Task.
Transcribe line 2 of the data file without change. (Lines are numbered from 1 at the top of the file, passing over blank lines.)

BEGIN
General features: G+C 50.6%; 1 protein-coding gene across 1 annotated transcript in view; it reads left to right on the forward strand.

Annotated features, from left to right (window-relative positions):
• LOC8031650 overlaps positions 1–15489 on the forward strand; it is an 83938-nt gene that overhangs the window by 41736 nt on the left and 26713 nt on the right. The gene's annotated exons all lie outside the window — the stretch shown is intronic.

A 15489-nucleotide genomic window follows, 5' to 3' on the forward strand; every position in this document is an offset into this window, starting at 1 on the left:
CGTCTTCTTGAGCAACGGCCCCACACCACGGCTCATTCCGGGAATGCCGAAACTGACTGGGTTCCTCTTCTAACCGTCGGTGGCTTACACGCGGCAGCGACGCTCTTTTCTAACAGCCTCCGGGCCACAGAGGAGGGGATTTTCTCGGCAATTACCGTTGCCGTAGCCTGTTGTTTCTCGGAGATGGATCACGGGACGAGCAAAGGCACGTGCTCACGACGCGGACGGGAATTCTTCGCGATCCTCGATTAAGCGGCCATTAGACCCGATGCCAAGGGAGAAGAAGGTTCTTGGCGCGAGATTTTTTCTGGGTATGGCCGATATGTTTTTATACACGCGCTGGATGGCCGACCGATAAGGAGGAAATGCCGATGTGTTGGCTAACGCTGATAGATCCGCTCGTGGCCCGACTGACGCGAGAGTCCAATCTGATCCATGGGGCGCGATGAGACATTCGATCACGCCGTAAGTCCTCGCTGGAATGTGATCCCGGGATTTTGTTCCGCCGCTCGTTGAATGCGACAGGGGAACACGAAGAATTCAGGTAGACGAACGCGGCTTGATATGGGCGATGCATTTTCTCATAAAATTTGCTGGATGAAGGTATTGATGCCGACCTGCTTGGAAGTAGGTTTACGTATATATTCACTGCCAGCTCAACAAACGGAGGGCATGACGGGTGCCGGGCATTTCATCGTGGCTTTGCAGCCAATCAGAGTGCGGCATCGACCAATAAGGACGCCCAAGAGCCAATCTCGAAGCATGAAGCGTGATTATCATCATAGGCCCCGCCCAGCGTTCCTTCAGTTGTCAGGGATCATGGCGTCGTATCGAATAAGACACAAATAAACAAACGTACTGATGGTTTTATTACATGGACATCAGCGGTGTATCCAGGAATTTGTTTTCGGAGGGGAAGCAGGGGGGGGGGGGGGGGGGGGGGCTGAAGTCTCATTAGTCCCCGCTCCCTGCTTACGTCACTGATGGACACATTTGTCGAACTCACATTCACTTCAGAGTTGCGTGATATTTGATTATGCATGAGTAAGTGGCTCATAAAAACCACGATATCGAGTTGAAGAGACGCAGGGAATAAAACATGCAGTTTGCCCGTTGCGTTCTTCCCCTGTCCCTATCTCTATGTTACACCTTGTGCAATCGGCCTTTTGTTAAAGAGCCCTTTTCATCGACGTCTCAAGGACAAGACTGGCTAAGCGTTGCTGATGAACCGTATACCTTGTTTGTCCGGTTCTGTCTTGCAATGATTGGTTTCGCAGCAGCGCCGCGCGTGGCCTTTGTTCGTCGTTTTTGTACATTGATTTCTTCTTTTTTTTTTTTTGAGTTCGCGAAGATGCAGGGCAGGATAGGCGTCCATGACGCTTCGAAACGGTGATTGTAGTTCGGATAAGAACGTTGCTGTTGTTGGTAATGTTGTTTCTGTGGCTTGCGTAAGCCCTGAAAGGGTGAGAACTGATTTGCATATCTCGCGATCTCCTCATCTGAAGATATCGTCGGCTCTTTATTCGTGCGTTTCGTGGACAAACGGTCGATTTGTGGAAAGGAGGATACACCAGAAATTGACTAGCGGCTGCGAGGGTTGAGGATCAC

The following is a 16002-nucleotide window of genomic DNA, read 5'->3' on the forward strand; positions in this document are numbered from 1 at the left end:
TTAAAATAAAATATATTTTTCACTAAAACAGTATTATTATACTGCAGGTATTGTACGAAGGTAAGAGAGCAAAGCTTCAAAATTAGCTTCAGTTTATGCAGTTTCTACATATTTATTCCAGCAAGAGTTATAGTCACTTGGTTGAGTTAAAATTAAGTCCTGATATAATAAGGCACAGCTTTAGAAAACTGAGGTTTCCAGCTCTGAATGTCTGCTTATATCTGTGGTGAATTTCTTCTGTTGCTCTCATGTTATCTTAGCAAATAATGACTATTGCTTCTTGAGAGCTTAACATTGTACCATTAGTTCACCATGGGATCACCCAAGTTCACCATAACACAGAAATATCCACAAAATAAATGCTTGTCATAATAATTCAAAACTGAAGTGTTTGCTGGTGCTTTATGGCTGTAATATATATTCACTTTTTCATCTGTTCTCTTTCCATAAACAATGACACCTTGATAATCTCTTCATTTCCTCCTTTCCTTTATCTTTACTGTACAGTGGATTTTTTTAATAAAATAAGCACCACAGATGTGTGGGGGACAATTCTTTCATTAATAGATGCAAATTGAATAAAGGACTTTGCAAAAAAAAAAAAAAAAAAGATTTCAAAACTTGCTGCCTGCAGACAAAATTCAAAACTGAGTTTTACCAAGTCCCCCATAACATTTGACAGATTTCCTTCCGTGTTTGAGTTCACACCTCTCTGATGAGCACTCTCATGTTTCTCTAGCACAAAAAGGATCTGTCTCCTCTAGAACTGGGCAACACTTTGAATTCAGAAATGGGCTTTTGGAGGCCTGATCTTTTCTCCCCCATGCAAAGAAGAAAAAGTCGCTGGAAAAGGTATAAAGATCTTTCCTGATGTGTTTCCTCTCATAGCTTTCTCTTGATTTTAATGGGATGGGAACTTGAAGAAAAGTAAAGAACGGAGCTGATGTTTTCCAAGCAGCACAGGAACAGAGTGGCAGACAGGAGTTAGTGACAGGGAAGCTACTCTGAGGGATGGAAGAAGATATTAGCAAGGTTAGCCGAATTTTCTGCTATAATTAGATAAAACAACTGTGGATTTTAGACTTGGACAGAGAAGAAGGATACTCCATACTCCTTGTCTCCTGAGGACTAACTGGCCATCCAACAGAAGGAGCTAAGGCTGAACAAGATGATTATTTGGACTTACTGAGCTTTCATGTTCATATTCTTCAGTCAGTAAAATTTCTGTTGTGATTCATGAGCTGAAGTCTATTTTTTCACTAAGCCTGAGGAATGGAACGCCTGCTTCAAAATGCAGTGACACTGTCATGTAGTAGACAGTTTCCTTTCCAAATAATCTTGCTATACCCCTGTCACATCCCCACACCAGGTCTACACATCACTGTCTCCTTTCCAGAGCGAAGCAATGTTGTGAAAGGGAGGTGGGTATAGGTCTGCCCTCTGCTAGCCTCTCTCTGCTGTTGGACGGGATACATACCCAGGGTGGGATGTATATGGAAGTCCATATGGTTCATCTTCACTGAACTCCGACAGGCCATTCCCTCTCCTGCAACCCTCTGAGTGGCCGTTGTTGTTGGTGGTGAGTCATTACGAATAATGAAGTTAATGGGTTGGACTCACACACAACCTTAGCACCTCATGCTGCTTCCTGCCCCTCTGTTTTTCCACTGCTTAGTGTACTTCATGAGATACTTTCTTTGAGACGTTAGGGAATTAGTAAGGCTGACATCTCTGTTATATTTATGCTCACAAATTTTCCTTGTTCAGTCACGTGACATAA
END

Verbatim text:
Annotated features, from left to right (window-relative positions):